Obama Approves Expanded Drone War in Yemen

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by
Common Dreams

Obama Approves Expanded Drone War in Yemen

Increased airstrikes will raise number of civilian casualties, undermine US law, and further destabilize Yemen, say critics

by
Common Dreams staff

Obama approved the use of “signature” strikes this month and that the killing of an al-Qaeda operative near the border of Yemen’s Marib province this week was among the first attacks carried out under the new authority.

The CIA and US military may target suspected al-Qaida militants in Yemen with drones even when suspects' identities are not known, report the Wall Street Journal and The Washington Post citing "unnamed" US government officials.  The policy shift gives permission to the CIA and the U.S. Joint Special Operations Command (JSOC) to fire on targets based solely on the targets' intelligence "signatures" -- patterns of behavior detected through intercepts, human sources and aerial surveillance that indicate the presence of "key operative" or a "threatening" act.

Obama approved the use of “signature” strikes this month and that the killing of an al-Qaida operative near the border of Yemen’s Marib province this week was among the first attacks carried out under the new authority, officials told the Post. The new lethal authority is given even when identity of those in harm's way is not known, the reports indicate.

The Wall Street Journal quotes a US official as saying "Every Yemeni is armed, so how can they differentiate between suspected militants and armed Yemenis?"

After reports of the new strategy in Yemen -- which came in the form of a request from CIA Director David Petraeus -- law professor Bruce Ackerman, in a Washington Post op-ed, urged the president to reject it, arguing that even George W. Bush never received authorization to carry out such expansive war powers. "The president should not try to sleep-walk the United States into a permanent state of war by pretending that Congress has given him authority that Bush clearly failed to obtain at the height of the panic after Sept. 11."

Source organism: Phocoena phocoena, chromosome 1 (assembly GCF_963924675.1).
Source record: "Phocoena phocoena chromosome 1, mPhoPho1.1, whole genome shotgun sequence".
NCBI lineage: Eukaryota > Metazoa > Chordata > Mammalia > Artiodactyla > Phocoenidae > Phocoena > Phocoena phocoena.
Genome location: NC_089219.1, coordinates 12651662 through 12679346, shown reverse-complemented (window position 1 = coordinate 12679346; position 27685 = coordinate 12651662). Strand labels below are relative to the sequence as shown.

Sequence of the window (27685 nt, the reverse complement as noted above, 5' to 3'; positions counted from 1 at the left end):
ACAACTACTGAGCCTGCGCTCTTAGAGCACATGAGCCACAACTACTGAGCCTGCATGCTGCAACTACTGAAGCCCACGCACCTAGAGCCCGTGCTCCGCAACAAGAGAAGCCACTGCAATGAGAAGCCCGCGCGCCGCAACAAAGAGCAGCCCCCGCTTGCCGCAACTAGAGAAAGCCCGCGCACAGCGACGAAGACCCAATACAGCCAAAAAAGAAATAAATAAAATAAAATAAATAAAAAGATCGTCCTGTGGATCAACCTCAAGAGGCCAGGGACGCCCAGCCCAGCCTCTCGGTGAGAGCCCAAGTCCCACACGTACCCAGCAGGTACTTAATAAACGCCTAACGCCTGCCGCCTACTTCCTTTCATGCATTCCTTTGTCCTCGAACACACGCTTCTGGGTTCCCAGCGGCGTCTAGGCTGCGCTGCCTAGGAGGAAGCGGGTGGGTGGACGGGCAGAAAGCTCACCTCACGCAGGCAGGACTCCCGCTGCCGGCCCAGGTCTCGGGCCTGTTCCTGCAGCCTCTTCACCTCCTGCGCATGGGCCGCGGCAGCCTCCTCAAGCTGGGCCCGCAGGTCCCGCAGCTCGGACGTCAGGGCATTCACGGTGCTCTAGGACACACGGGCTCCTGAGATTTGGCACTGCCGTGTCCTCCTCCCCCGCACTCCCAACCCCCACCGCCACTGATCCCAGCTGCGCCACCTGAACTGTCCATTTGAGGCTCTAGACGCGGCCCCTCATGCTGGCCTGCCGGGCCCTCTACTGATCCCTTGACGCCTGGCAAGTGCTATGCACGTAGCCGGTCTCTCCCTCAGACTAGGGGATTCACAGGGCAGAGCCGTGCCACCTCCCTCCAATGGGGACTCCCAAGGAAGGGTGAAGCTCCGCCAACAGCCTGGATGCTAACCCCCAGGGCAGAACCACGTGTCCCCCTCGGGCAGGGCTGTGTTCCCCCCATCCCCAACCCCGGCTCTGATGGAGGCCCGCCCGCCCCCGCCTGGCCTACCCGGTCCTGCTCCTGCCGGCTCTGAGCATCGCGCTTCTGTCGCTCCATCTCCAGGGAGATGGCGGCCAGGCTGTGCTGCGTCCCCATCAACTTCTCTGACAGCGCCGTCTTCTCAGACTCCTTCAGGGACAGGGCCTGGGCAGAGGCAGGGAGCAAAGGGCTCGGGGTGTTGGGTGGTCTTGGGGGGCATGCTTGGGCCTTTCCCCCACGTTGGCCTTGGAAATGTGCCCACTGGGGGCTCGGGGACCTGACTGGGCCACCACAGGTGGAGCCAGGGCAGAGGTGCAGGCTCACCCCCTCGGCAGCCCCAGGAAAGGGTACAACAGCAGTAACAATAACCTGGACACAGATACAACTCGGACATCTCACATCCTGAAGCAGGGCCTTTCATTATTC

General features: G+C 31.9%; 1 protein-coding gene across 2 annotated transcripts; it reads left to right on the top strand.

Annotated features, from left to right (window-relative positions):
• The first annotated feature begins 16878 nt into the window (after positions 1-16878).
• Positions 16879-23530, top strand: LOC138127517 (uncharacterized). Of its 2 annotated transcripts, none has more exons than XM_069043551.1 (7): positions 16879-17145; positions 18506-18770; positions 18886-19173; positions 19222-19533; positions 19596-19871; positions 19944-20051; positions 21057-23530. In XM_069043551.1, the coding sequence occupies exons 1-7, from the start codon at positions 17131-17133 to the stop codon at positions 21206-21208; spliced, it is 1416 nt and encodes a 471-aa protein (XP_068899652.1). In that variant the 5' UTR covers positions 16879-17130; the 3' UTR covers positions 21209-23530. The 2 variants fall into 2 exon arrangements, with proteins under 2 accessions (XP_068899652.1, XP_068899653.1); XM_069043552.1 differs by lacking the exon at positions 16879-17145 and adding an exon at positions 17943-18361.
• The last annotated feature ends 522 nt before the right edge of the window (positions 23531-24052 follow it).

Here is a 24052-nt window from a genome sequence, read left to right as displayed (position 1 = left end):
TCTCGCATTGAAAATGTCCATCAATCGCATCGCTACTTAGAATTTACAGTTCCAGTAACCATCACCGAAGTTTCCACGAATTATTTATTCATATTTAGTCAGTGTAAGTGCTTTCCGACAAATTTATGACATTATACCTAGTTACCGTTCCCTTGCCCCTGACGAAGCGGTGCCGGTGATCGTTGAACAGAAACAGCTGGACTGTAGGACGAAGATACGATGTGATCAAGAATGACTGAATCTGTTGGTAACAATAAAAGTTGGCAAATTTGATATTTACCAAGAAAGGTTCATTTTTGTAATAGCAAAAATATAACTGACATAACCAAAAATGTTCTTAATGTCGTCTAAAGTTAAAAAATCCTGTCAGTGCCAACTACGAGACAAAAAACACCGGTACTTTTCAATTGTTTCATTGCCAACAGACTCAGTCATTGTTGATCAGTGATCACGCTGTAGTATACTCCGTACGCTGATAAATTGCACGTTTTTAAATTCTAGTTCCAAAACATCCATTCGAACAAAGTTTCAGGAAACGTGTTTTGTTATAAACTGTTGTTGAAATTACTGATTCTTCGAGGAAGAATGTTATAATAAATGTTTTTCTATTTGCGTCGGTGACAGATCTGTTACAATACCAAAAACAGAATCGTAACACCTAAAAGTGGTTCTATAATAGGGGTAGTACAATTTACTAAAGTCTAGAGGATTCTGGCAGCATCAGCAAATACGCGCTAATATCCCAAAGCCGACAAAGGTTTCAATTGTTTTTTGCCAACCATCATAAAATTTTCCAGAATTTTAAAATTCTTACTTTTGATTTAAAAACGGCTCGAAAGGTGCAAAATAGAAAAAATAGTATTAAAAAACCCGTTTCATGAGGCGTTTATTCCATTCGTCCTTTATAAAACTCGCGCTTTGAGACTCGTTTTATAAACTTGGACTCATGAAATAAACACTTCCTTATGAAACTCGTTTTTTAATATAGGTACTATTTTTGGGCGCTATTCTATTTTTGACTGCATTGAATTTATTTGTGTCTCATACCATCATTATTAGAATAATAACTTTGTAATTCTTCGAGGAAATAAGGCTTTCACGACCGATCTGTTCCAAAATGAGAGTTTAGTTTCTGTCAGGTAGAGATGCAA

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The Washington Post: White House approves broader Yemen drone campaign

The decision to give the CIA and the U.S. Joint Special Operations Command (JSOC) greater leeway is almost certain to escalate a drone campaign that has accelerated significantly this year, with at least nine strikes in under four months. The number is about equal to the sum of airstrikes all last year.

The expanded authority will allow the CIA and JSOC to fire on targets based solely on their intelligence “signatures” — patterns of behavior that are detected through signals intercepts, human sources and aerial surveillance, and that indicate the presence of an important operative or a plot against U.S. interests.

Until now, the administration had allowed strikes only against known terrorist leaders who appear on secret CIA and JSOC target lists and whose location can be confirmed.

Moving beyond those rules of engagement raises substantial risks for the Obama administration, which has sought to avoid being drawn into a fight between insurgents and Yemen’s central government.

Congressional officials have expressed concern that using signature strikes would raise the likelihood of killing militants who are not involved in plots against the United States, angering Yemeni tribes and potentially creating a new crop of al-Qaeda recruits.